Biodiversity in remnant, regrowth and pasture landscapes

Background

Landscape modification by human land use has resulted in landscapes worldwide being dynamic mosaics of elements of cleared matrix, and remnant and regrowth vegetation.  Landscape modification has a pervasive influence on biodiversity, including on both fauna and their habitat (Fischer & Lindenmayer 2007).  As landscapes are modified, core remnant habitat can decrease or become unsuitable and the nature of regrowth vegetation and matrix attributes becomes increasingly important (Brady et al. 2011), although the effect varies between taxa (Barlow et al. 2007). 

Some regrowth types can have higher conservation value for some taxa than remnant areas (Lindenmayer et al. 2012).  However, the influence of each landscape element on the other, and impacts of management remains poorly understood.  For example, regrowth and matrix vegetation can vary in age, structure and habitat quality, also potentially influencing habitat quality of remnant vegetation through influencing resource availability and movement of organisms throughout the entire landscape (Jules & Shahani 2003). 

Attributes such as vegetation structural complexity and species composition that influence the value of habitat for wildlife can be influenced by recent and historical management (Brady et al. 2009) including grazing, fire regimes, weed management and other vegetation management and landscape restoration activities.

Aims

  • To determine how faunal diversity and abundance, vegetation composition and habitat features differ in remnant, regrowth and cleared grassland sites
  • To investigate how attributes of regrowth and matrix vegetation affect faunal diversity and abundance within remnant vegetation, and vice versa
  • To investigate relationships between successional pathways, management actions (for e.g. fire, grazing manipulation, weed control, planting, thinning) and biodiversity across whole landscapes.
Mosaic of remnant and regrowth vegetation and cleared matrix

Methodology

Permanent study sites will be established in adjacent remnant, regrowth and cleared grassland.  Various landscape scale attributes will be controlled, such as amount and position of remnant and regrowth vegetation in the landscape, while other attributes such as age, history and management of regrowth and matrix areas will be varied along gradients.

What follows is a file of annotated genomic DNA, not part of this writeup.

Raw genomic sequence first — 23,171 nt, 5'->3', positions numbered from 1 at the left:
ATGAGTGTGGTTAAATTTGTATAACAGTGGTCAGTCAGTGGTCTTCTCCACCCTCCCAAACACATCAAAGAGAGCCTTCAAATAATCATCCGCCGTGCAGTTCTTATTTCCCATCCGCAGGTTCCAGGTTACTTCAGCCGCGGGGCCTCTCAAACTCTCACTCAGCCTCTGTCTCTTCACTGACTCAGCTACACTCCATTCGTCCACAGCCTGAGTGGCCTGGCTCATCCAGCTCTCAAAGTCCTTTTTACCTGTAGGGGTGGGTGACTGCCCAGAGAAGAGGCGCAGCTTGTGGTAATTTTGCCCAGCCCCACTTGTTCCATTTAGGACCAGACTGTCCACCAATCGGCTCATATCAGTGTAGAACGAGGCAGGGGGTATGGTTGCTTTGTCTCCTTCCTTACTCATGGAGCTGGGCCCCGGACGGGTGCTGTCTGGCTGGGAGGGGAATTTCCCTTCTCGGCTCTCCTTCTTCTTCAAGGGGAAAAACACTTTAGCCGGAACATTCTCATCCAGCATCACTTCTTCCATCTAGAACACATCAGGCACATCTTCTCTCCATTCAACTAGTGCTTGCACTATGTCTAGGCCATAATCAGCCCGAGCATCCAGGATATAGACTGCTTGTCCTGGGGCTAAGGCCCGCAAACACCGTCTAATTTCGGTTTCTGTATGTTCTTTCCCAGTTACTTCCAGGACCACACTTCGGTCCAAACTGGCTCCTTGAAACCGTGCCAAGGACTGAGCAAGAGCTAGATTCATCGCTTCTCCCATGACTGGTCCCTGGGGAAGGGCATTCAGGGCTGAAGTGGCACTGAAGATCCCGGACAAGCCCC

Long-term monitoring will allow assessment of changes in faunal diversity and abundance with changes in vegetation attributes and restoration and land management activities. 

A range of wildlife detection methods (for e.g. cameras; hair funnels; detection dogs; transect counts; pitfall, cage and Elliott traps) will be used.  Vegetation surveys and habitat assessments will be undertaken across all landscape elements.   

Expected outcomes

Research outcomes in complex landscapes can suffer from a paucity of long-term research, especially as impacts of landscape modification and management operate over both spatial and temporal scales. 

An understanding of both short and long-term effects, and the factors that change conservation value of different elements of landscape mosaics can contribute to optimising proactive landscape management. 

Effective management of landscape disturbance and biodiverse habitat is needed for threatened species conservation and human land use to harmoniously coexist.

References

Barlow, J, Gardner, TA, Araujo, IS, Avila-Pires, TC, Bonaldo, AB, Costa, JE, Esposito, M., Ferreira, LV, Hawes, J, Hernandez, MIM, Hoogmoed, MS, Leite, RN, Lo-Man-Hung, NF, Malcolm, JR, Martins, MB, Mestre, LAM, Miranda-Santos, R, Nunes-Gutjahr, AL, Overal, WLP, Peters, SL, Ribeiro-Junior, MA, da Silva, MNF, da Silva Motta, C, Peres, CA, (2007). ‘Quantifying the biodiversity value of tropical primary, secondary, and plantation forests’, Proceedings of the National Academy of Sciences USA, vol. 104, pp. 18,555-60.

Brady, M, McAlpine, CA, Miller, CJ, Possingham, HP & Baxter, GS, (2009). ‘Habitat attributes of landscape mosaics along a gradient of matrix development intensity: matrix management matters’, Landscape Ecology, vol. 24, no. 7, pp. 879-91.

Brady, M, McAlpine, CA, Possingham, HP, Miller, CJ & Baxter, GS, (2011). ‘Matrix is important for mammals in landscapes with small amounts of native forest habitat’, Landscape Ecology, vol. 26, pp. 617-28.

Fischer, J & Lindenmayer DB, (2007). ‘Landscape modification and habitat fragmentation: a synthesis’. Global Ecology and Biogeography, vol. 16, pp. 265-80.

Google Earth, 2016. Old Hidden Vale, lat. -27.727818° long. 152.422298°, elevation 236 m, viewed 12 March 2017, <http://www.google.com/earth/index.html>

Jules, ES & Shahani, P, (2003). ‘A broader ecological context to habitat fragmentation: Why matrix habitat is more important than we thought’, Journal of Vegetation Science, vol. 14, pp. 459-64.

Lindenmayer, DB, Northrop-Mackie, AR, Montague-Drake, R, Crane, M, Michael, D, Okada, S & Gibbons P, (2012). ‘Not All Kinds of Revegetation Are Created Equal: Revegetation Type Influences Bird Assemblages in Threatened Australian Woodland Ecosystems’, PLoS One, vol. 7, no. 4, e34527.

Project members

Thomas Scott

Honours student
School of Agriculture and Food Sciences

Dr Megan Brady

Principal Ecologist
The Gainsdale Group

Dr Greg Baxter

Adjunct Senior Fellow
School of Agriculture and Food Sciences

Associate Professor Peter Murray

Associate Professor
School of Agriculture and Food Sciences